The Echo, IHeartComix, Media Contender Present
Check Yo Ponytail 2 with Death
Tijuana Panthers, Obliterations, Tony Molina
1822 W. Sunset Blvd
The Echoplex is located below The Echo, enter through the alley at 1154 Glendale Blvd
Los Angeles, CA, 90026
This event is 18 and over
Check Yo Ponytail 2 with
Visuals by Demonbabies
DEATH Established in Detroit in 1974. Death is one of Rock-N-Roll's most unique and inspiring bands. Three brothers who played some of the hardest-driving Rock-N-Roll and recorded a now classic album in 1975. Rejected for their sound, their name, and their color, 34 years later the band Death began receiving what is now world-wide recognition for the Rock-N-Roll music they created in Detroit throughout the seventies. Their music and message is universal, and the sound of Death is unique and tight! The new Death album tracks have just been completed for an exciting array of new Death music to be presented in the upcoming 2013/14 season.
"The Tijuana Panthers got their name from the little black ceramic panther that was a present from their neighbor Max Baker—yes, the Max Baker who they named their first album after, and who deserves a bio all his own—and they got their sound from that strange place where punk bands crash into pop music and come out the other side, bristling with hooks and hitting three-part harmonies almost by happy accident.
Even the Beach Boys were once a garage band, and after them came the waves of kids playing rock 'n' roll somewhere between the surf and the surface streets. Then when punk showed up in the '70s, it was just an adjustment in hairstyle and speed. The Buzzcocks did this a whole hemisphere away, the Real Kids and the Modern Lovers did it on the other side of the country, and the Crowd and the Simpletones did it just a few towns over. And now Tijuana Panthers come striding proudly out of their hometown of Long Beach, California.
Sam James Velde (Vocals), Austin Barber (Bass), Stephen McBean (Guitar) and Flo Schanze (Drums).
They all played and play in other bands including Black Mountain, Saviours, Bluebird, Night Horse and Pink Mountaintops.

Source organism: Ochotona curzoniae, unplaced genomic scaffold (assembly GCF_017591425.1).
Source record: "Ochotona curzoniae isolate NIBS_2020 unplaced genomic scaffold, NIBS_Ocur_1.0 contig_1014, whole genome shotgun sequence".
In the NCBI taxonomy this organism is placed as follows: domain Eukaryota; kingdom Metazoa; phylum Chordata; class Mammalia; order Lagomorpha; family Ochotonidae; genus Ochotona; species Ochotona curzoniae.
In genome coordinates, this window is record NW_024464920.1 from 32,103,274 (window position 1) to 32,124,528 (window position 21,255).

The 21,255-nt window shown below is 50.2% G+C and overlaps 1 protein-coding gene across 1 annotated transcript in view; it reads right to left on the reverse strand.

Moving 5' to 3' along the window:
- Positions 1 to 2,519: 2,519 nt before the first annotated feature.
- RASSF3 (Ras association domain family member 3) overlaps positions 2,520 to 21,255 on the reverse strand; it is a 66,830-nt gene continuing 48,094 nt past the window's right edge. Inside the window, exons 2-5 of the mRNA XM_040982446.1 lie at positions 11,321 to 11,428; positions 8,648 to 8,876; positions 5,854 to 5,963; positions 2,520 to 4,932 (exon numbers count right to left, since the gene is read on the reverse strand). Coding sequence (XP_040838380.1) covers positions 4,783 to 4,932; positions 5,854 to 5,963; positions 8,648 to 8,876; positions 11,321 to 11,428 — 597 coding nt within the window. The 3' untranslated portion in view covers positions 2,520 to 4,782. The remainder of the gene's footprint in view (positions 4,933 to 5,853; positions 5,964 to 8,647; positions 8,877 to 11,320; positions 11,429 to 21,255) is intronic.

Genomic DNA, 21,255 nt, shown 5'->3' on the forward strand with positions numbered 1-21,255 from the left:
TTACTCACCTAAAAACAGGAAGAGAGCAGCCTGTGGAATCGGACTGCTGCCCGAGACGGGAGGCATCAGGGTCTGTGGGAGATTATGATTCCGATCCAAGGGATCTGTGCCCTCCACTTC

They all started playing together in November 2012.
They all like Black Sabbath and Black Flag.
They all live in Los Angeles, CA.
Debut 7 inch this summer on Outer Battery Records.
Tony Molina has never suffered a shortage of musical outlets over the years. He was the frontman of the late, great SF band Ovens. He played in Sopors. He’s the lead guitarist for Violent Change and also sings for Caged Animal. Now he’s back with his first solo effort, a punk-infused indie rock record called Dissed and Dismissed, out yesterday on SF label Melters.
Dissed and Dismissed‘s 12 tracks live up to the record’s outsider-oriented title, reeking of disenchantment and disaffection, with Molina’s laid back vocal style coursing over the top of fuzzed out riffs. In fact, Molina’s songwriting exudes such an air of disillusionment and alienation, that even his attention span for his own craft is maddeningly short – the entire record clocks in at just over 11 minutes.
That’s right – the songs average less than a minute each. In fact, one track (the ironically-titled “Sick Ass Riff”, which sounds more like Randy Rhoads’ “Dee” than the vicious licks of Tenacious D that its name suggests) runs only 25 seconds.
But that’s certainly no commentary on the quality of those tracks. In fact, Dissed and Dismissed is full of nothing but catchy riffs, Molina’s unfailingly impressive guitar work, and lyrics that speak to the album’s outcast-centric themes. Lead single “Don’t Come Back” (also the record’s longest track at one minutes and 32 seconds) is a throwback to the good ol’ days of ’90s indie rock, calling to mind legends Yo La Tengo, Pavement, and Guided By Voices (which isn’t surprising, considering Molina included a cover of the latter’s “Wondering Boy Poet” on the album). Perfectly lo-fi, yet still epic despite its brief life, the song is Molina at his best, crafting soaring guitars, changing pace on a dime, roping in his listener with an irresistible hook, and spewing what his label calls “unbearably relatable lyrics.”